Griselda González-Gutiérrez is a Florida resident, over 18 years of age, with no criminal record who has never had a driver’s license before. She entered to this country illegally, married a U.S. Citizen but, never sought adjustment of status. Her husband died 3 months ago and Griselda is petitioning for immigration benefits. Specifically, and without discussing here the requisites for this particular benefit, she submitted for I-360, Immigrant Petition for Amerasian, Widow(er) or Special Immigrant. Last week, Griselda received a document from U.S.C.I.S., a Form I-797, Notice of Action, where she is notified that her application for immigration benefit was received and is being processed. Bravo!! That document (Form I-797, Notice of Action) is one of the documents accepted by the FLHSM as proof an immigrant of legal presence.
In order to obtain a state-issued driver’s license, Griselda must:
- Understand what kind of applicant she is. She is not a U.S. citizen, but an alien seeking immigrant benefits. She is an immigrant residing in Florida.
- Currently, Florida is in compliance with the REAL ID Act standards. Thus, Griselda must prove that she has a legal presence in the U.S. In her case, she will present the Form I-797, Notice of Action (in connection to I-360) and the other required documents as set forth in The Acceptable Document Table provided by the FLHSMV.
- Understand other Florida’s regulations to issue a driver’s license. She can find accurate information through the Florida Department of Highway Safety and Motor Vehicle (FLHSMV) web page, https://www.flhsmv.gov/. For example, if passing a driver’s test is required.
- She must gather other required documentation. According to Florida laws, an immigrant seeking to obtain a driver’s license must present documents that prove:
- Personal identification (like passport, another’s country license card or valid ID)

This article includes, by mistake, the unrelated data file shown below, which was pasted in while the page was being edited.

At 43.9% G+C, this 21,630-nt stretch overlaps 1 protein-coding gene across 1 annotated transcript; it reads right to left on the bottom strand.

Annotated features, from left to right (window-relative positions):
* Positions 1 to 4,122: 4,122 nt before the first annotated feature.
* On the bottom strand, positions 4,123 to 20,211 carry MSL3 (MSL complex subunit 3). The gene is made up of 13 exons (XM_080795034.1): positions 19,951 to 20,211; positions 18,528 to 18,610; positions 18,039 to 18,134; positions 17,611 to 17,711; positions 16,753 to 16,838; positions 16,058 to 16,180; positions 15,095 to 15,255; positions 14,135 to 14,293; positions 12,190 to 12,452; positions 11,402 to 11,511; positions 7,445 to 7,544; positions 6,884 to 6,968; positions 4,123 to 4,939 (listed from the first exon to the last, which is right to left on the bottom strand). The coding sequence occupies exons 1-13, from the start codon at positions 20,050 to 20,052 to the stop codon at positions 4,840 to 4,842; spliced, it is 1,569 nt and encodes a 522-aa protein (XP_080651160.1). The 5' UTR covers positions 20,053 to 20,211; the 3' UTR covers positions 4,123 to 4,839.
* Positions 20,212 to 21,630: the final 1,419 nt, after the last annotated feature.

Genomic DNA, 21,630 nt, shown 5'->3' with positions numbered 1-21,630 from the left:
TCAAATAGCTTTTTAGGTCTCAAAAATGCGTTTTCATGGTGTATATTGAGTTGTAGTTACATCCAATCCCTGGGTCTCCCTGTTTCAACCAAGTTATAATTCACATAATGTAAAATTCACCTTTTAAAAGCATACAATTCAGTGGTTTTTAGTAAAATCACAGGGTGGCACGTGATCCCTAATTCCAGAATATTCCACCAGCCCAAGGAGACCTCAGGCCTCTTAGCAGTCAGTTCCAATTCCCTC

- Date of birth
- Residential address – proof from 2 different sources (like mortgage, deed, utility bills, etc.)
- Social Security Number (SNN) – if not having an SNN, she will need to present a letter from the Social Security Administration indicating that she was never issued one.
Assuming Griselda complies with all the requirements, she will be able to obtain a State-issued driver’s license for up to one year.
Nevertheless, since the above example may not be applicable to your case (every person’s case is different), I encourage you to consult with your lawyer before applying for a driver’s license. Specially, if you have a previous driver’s license record and/or criminal record.
This article provides general information and is not intended to provide legal advice to any particular individual. The author encourages individuals to seek legal advice with a lawyer in order to receive accurate legal orientation aligned with their specific factual situations. This article refers to non-commercial driver’s licenses.
According to 8 USCS § 1572, the term immigration benefit application means “any application or petition to confer, certify, change, adjust, or extend any status granted under the Immigration and Nationality Act
Passed by Congress in 2005, Public Law 109-13. Visit the Department of Homeland Security webpage for details of these requirements and State compliance updates https://www.dhs.gov/real-id-public-faqs.
Note that legal presence is not the same as legal status for purposes of immigration law. In the fictitious case presented, Griselda remains as a legal immigrant until the USCIS reaches a decision towards her I-360 petition favorably.
* U.S.C. §1101, INA section 101(a)(15). See https://www.uscis.gov/ilink/docView/SLB/HTML/SLB/0-0-0-1/0-0-0-29/0-0-0-101.html
Visit http://www.flhsmv.gov/ddl/aila/acceptabledocuments.pdf, for an updated list of documents required to prove legal presence only.